Companies need regular security audits to make sure they are properly protecting their clients’ private information, complying with federal regulations and avoiding liability and costly fines. To avoid penalties, companies need to keep up with ever-changing federal regulations like HIPAA and SOX. Periodic security audits are necessary to make sure your organization is up to speed with any new requirements. Additionally, certifications like ISO 27001 and certifications such as SOC 2 require periodic renewals and accompanying external audits.
How Do You Perform a Security Audit?
How you perform a security audit depends upon the criteria being used to evaluate your organization’s information systems. A full security audit often involves auditors both internal or external to the organization, and the steps depend on the external security compliance measures your organization must meet.
A security audit will also involve interviews with stakeholders to understand the sensitive data contained within IT systems (and even physical locations, like data centers), the security controls in place to protect that data and how the IT infrastructure works together. These interviews might also cover the wider IT environment, including perimeter firewalls, and any previous data breaches. These interviews are called “walkthroughs.” Some auditors may also want to observe controls being executed in real-time.
In a security audit, expect the audit team to request certain documents and logs to review, including relevant security policies, checklists, diagrams or tickets. They will inspect these records to determine if security practices are being carried out according to policy.
Auditors may even opt to run penetration tests or vulnerability scans during the audit, or leverage automated technology or AI to perform certain audit procedures for them.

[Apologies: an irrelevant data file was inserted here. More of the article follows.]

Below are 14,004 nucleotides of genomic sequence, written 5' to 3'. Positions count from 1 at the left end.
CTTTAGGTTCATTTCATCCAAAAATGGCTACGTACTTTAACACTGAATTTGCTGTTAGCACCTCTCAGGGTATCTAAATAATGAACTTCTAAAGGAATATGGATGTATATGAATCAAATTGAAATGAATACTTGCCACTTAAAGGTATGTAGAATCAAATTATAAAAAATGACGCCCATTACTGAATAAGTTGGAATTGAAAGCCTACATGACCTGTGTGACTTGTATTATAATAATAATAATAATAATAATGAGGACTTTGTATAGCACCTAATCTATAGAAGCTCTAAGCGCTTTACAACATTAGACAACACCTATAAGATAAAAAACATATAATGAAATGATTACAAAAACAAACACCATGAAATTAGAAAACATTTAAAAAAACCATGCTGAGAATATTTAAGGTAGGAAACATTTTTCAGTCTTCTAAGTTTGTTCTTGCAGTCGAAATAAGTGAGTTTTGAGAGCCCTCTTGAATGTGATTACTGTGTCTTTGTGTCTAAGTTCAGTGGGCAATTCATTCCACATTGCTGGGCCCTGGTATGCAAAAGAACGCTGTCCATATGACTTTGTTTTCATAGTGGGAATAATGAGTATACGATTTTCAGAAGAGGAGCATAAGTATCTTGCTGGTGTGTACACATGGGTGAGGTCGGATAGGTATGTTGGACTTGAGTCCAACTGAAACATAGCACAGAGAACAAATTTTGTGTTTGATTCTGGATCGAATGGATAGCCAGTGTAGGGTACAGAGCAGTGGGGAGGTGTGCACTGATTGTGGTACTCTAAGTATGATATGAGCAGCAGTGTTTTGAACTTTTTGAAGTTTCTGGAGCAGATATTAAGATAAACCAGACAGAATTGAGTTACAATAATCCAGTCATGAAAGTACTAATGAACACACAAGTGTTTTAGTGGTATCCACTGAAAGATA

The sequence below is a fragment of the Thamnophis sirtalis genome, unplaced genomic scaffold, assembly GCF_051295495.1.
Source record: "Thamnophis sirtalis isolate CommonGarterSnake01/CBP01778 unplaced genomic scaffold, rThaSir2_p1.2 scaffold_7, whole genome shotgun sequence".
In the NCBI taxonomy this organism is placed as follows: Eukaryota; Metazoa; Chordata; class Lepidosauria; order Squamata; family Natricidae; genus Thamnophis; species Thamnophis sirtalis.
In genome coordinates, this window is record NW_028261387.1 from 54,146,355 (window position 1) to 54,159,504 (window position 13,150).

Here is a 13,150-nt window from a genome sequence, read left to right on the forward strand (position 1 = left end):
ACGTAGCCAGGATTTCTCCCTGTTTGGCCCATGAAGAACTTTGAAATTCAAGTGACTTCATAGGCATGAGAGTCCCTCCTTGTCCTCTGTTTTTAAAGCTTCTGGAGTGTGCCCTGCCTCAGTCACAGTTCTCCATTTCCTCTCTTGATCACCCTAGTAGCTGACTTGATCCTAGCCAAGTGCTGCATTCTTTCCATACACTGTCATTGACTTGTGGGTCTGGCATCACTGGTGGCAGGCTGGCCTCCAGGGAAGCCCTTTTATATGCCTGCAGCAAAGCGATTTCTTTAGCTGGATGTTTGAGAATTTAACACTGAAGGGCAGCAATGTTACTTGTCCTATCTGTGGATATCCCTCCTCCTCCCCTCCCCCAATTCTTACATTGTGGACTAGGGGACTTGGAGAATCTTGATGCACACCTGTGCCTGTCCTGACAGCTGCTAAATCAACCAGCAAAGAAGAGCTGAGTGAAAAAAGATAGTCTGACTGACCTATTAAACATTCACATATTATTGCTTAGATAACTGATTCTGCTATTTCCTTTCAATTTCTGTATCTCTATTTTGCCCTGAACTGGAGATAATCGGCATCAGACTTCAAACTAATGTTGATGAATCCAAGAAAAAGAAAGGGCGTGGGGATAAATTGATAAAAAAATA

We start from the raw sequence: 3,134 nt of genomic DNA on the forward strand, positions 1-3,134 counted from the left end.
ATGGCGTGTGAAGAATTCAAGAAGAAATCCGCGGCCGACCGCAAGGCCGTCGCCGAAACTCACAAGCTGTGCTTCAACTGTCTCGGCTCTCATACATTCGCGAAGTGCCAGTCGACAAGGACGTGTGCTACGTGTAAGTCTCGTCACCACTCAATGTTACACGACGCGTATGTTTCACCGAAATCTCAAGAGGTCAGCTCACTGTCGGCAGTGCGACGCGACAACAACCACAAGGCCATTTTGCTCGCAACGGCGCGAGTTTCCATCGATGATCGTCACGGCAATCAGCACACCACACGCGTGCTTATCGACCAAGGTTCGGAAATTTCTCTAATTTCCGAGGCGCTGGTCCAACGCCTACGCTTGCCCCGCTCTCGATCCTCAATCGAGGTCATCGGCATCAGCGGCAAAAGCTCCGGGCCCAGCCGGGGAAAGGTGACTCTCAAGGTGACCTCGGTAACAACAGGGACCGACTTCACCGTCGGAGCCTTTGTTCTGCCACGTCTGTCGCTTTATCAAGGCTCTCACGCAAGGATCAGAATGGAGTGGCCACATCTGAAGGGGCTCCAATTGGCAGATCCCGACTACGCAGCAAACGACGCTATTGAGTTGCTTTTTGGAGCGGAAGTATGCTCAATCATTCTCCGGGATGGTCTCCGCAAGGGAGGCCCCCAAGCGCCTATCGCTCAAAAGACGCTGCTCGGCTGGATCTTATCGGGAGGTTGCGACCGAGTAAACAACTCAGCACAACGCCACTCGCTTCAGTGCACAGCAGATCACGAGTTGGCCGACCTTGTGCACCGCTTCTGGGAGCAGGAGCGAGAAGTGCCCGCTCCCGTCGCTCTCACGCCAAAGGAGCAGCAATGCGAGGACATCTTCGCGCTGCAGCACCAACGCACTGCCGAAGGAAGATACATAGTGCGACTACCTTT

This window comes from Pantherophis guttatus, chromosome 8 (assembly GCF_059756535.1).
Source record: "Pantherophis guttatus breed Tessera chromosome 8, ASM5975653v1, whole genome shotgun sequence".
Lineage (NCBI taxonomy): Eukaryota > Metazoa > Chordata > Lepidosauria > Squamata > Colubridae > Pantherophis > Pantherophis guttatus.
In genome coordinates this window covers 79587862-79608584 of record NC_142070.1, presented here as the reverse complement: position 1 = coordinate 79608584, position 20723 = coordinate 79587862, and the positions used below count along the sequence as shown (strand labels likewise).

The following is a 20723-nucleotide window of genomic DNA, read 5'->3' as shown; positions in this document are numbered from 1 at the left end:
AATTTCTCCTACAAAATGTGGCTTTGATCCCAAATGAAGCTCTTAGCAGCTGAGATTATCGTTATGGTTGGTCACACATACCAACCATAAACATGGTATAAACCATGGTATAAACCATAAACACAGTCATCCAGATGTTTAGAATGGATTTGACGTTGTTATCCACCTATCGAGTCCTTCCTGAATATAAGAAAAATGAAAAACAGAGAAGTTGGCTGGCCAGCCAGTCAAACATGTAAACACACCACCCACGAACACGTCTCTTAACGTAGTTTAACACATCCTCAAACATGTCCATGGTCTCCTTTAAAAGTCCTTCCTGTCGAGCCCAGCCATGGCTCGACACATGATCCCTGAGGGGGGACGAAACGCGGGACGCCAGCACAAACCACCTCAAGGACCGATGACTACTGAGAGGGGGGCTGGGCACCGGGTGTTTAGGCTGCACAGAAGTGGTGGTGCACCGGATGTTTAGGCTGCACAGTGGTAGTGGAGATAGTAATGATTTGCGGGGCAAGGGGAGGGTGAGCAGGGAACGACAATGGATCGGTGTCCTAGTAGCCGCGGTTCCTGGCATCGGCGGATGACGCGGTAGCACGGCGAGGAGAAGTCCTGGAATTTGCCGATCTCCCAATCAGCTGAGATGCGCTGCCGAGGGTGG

There are a number of computer-assisted audit techniques (CAATs) on the market designed to automate your audit process. CAATs regularly run through the steps of an audit, seeking out vulnerabilities and automatically preparing audit reports.
Security audits, depending on the organization’s objective, can be performed by an internal audit function or by an external audit firm. When pursuing certifications, a third-party compliance audit is typically required. There are benefits to the internal and external cybersecurity audit approach.
External auditors tend to have an outsider’s point of view and can bring unique insights to the table. Internal auditors, meanwhile, have deep familiarity with the organization, controls and systems, enabling them to build relationships with key stakeholders and optimize processes. These considerations are all topics to discuss with the MSP providing your information security services.
How Often Should Security Audits Be Performed?
There are no hard or fast rules here. The frequency of security audits will depend on current threats specific to a particular industry, the size and scope of your organization or by the regulatory requirements of the standards the organization has decided to meet, or is required to meet by law.
Typically, security audits are conducted at least once per year, but many organizations adopt a more frequent schedule. A data breach can have serious consequences to the business, including reputation loss, liability and even criminal charges.
Solid Information Security Services: BrightDefense
At BrightFlow Technologies we are known for our cybersecurity expertise. We have developed a multi-ingredient secret sauce or “cyber stack” of highly sophisticated digital tools designed to send the bad guys packing. Our cyber stack wraps a forcefield around your resources and your data from all angles. To learn more about BrightDefense, just give us a call. We’re ready to fight the Evil Empire for you.